Wednesday, January 3, 2018

Lies She Told - Cate Holahan

Summary: Sometimes the truth is darker than fiction.

Liza Jones has thirty days to write the thriller that could put her back on the bestseller list. In the meantime, she’s struggling to start a family with her husband, who is distracted by the disappearance of his best friend, Nick. With stresses weighing down in both her professional and her personal life, Liza escapes into writing her latest heroine.

Beth is a new mother who suspects her husband is cheating on her while she’s home alone providing for their newborn. Angry and betrayed, Beth sets out to catch him in the act and make him pay for shattering the illusion of their perfect life. But before she realizes it, she’s tossing the body of her husband’s mistress into the river.

Then the lines between fiction and reality begin to blur. Nick’s body is dragged from the Hudson and Liza’s husband is arrested for his murder. Before her deadline is up, Liza will have to face up to the truths about the people around her, including herself. If she doesn’t, the end of her heroine’s story could be the end of her own. (Summary and pic from

I received a free copy of this book in exchange for an honest review.

My Review: I always love me a good crime thriller mystery. It’s like my go-to comfort read. I like to mix up my reading—I read a lot of things and a lot of genres. I am not someone who completely writes off one genre, although I do have to say I am not a huge lover of fantasy, especially those cheesy old school ones that are obviously made for people who just want to live out their Dungeon & Dragons fantasies (I’m married to a geek so I can say this not only with authority but also with the knowledge of the truth of it). I’m not amused by someone who just wants to read about dungeon crawlings and such. That being said, of course I recognize The Lord of the Rings, the grandfather of this genre, as one of the best and most influential series ever written. That doesn’t mean that I’ll be reading a lot of fantasy in the coming future. I’m not really a huge sci-fi reader, although I’ll read some of that. I almost never read romance, although I enjoy some good chic lit now and then, which can sometimes be romantic. But no bodice ripper books. I can’t even imagine my embarrassment of people thinking I might engage in reading such a thing. Okay, so the more I write this the more I think I am a little biased. However, I really do read a wide variety of things but I do have my comfort zones. Crime/thriller/mysteries are definitely one of those. They’re fun to read (you know, cause death and murder is fun), a fast read, and they usually take little to no brain power. I don’t try to guess whodunit, I just go along for the ride and enjoy it as it comes.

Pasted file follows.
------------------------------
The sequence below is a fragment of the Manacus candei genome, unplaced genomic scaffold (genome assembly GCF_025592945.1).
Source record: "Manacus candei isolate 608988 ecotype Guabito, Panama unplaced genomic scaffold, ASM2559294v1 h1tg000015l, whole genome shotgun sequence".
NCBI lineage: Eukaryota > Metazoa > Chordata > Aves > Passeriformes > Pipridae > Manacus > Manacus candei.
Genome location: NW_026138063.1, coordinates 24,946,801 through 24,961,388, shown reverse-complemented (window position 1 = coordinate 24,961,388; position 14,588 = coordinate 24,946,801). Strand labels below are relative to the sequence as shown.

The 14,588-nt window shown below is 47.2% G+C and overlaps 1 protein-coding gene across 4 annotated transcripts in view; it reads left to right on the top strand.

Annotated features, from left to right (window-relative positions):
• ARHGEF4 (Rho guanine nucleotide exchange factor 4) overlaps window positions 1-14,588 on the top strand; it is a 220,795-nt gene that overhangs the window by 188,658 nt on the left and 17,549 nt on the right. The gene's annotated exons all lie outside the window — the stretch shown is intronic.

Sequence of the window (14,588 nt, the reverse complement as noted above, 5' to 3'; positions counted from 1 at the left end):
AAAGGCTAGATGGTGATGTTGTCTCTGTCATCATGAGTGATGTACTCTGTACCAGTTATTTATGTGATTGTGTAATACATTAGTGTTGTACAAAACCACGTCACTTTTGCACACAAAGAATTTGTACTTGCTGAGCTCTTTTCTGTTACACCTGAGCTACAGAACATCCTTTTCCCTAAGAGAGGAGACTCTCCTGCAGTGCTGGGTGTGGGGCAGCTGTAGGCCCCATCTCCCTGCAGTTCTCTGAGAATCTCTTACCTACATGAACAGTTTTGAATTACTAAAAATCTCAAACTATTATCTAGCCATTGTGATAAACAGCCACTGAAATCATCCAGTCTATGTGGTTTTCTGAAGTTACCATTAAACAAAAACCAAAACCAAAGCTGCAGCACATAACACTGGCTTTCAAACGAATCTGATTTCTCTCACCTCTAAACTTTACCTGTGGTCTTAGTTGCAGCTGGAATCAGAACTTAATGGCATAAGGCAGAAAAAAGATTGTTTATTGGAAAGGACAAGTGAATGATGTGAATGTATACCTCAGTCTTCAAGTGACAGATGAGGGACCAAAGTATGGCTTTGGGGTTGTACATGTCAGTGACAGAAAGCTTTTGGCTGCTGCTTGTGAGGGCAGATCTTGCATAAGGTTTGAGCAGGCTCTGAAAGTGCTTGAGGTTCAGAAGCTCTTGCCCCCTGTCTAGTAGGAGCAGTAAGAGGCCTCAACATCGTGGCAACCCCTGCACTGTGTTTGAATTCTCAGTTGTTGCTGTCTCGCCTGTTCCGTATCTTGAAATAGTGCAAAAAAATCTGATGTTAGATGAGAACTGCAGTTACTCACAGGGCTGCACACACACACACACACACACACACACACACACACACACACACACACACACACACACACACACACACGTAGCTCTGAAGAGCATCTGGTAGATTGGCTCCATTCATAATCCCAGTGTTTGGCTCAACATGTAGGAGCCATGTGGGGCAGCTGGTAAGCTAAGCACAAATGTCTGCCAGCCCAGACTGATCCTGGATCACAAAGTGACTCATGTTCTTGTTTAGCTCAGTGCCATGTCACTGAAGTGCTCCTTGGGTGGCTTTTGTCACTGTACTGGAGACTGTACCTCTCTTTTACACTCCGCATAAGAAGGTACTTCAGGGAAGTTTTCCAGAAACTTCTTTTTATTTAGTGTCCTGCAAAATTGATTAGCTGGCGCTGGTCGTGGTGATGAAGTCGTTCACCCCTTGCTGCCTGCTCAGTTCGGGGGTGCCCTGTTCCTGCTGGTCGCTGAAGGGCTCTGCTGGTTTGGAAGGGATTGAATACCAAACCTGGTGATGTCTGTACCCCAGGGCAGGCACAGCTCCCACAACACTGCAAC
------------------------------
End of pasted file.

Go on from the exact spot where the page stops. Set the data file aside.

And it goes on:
Lies She Told certainly fit this bill. It was a fun and fast read. It didn’t take me long to read it at all, actually. It also had the added advantage of having the type of voice where I could actually feel like I was in this person’s head. This is always a double-edged sword. On the one hand, it’s fun to be so much of a part of a character that you understand them that much. You feel like you hear their thoughts, their problems are your problems, and it’s easy to be immersed in the story. In this particular novel that was quite disconcerting because obviously with it being a crime/thriller novel there were some things going on that I decidedly don’t want to be a part of in real life. And before you start wondering about me and my hearing the character’s thoughts and all, let’s just clarify that I am nothing really like this character. Our lives are very different in pretty much every way imaginable, but the way that Holahan writes really puts the reader in the main character’s position, which I would say is a bonus.

This isn’t a highly surprising or shocking book with twists and turns. I actually found it predictable in a lot of ways. That doesn’t mean that I didn’t enjoy it. However, I wouldn’t say that when I got to the end I was super surprised or floored by how it all went down. It could be a good introduction to the genre, though, and readers of books like it, such as Hawkins’ The Girl on the Train would probably very much enjoy it. Serious mystery readers will probably be disappointed, though, as the mystery isn’t too mysterious, per se. I can see that it would probably make a compelling movie.

If you’re looking for something light (you know, murder and mayhem light) and easy to read with an interesting plot and accessible characters, this book is for you.

My Rating: 3.5 Stars

For the sensitive reader: This book has some language and mild sexual content, but I would say it is on the lighter side for books of this genre.

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